On Friday, FDA approved Zarxio, Novartis AG’s version of Amgen’s biologic drug Neupogen, making it the first biosimilar medication approved by USFDA.
Novartis is already selling the biosimilar in more than 40 countries.
Neupogen is used to lower the rate of infections in cancer patients undergoing chemotherapy. In July 2014, FDA accepted an application from Sandoz — a subsidiary of Novartis — seeking approval for its biosimilar of Neupogen, marking the first time the agency agreed to consider approval for a biosimilar.
FDA approved Zarxio for all the same uses as Neupogen, and the agency said the drug could use nearly identical language on its label as the brand-name version.
Overall, FDA said Zarxio and Neupogen have “no clinically meaningful differences”.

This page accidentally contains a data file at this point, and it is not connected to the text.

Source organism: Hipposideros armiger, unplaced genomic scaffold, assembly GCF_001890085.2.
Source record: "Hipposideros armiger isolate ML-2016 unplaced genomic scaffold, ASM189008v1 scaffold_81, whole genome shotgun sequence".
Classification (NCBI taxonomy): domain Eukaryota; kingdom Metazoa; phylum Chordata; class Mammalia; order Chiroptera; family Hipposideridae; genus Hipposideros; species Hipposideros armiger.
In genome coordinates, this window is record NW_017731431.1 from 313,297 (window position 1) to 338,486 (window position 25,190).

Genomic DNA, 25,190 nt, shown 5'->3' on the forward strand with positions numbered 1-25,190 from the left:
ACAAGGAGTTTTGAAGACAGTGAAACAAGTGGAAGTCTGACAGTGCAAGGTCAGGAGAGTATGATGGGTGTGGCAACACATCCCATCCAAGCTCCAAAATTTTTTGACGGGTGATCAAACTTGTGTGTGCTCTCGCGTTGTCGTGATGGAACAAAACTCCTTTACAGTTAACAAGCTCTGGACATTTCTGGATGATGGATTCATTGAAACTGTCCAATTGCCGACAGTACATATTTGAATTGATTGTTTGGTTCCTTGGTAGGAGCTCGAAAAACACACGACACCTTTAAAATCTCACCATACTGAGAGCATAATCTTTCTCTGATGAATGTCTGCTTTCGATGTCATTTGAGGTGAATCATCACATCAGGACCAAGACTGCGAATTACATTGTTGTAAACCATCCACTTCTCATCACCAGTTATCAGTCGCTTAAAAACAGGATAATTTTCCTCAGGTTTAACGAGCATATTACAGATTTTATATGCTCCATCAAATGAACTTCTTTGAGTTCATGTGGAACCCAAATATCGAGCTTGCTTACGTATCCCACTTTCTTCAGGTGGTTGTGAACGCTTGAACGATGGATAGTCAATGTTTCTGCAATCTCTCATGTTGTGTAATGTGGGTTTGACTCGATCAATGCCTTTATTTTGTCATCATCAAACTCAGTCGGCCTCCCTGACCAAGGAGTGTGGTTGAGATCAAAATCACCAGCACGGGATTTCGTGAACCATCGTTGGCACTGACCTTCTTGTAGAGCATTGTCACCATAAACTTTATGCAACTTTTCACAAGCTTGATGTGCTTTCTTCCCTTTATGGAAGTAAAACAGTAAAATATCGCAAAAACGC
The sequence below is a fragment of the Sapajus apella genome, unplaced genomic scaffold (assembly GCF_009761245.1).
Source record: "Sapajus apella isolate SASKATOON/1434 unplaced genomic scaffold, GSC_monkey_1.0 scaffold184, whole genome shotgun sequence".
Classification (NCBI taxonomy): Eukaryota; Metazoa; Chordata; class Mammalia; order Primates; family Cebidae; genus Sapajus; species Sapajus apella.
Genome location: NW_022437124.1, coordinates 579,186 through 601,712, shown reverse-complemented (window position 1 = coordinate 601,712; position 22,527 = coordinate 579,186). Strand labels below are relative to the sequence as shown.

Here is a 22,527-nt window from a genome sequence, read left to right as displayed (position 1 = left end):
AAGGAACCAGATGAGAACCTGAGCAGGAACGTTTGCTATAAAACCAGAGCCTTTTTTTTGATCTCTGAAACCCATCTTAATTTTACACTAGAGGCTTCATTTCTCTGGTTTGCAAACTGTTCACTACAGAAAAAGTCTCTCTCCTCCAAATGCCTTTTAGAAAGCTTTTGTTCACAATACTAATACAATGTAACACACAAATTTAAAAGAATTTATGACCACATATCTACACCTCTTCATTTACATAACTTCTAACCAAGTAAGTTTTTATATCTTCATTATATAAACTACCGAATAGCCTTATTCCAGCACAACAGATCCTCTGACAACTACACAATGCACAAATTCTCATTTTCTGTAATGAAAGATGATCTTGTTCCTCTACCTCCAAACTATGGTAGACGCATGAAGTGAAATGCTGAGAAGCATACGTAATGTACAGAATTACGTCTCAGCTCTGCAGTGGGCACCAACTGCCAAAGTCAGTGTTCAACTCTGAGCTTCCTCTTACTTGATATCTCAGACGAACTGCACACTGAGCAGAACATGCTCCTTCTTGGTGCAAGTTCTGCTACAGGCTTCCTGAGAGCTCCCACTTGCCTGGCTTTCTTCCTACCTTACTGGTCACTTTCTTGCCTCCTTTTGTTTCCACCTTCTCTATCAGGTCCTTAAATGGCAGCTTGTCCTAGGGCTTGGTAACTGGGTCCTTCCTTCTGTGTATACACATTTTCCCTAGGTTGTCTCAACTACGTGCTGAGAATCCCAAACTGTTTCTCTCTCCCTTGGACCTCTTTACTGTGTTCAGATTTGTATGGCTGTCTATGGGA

FDA named the drug filgrastim-sndz, which includes the generic name for the Neupogen and a suffix that stands for Sandoz, the manufacturer.
The decision is significant because some generic drugmakers and insurers want the biosimilars to carry the same generic name as the brand-name product, while some biologic manufacturers argue that the name should be different to facilitate tracing a drug’s side-effects to the drugmaker.
However, it is not yet clear how much other biosimilar treatments could cost, and Zarxio’s cost will not be announced until the drug is put on the market. Novartis so far only has indicated that the drug will be “competitively priced.” By contrast, one dose Neupogen can cost between $315 and $500.
Overall, biosimilars available in Europe generally cost between 15% and 30% less than their brand-name counterparts.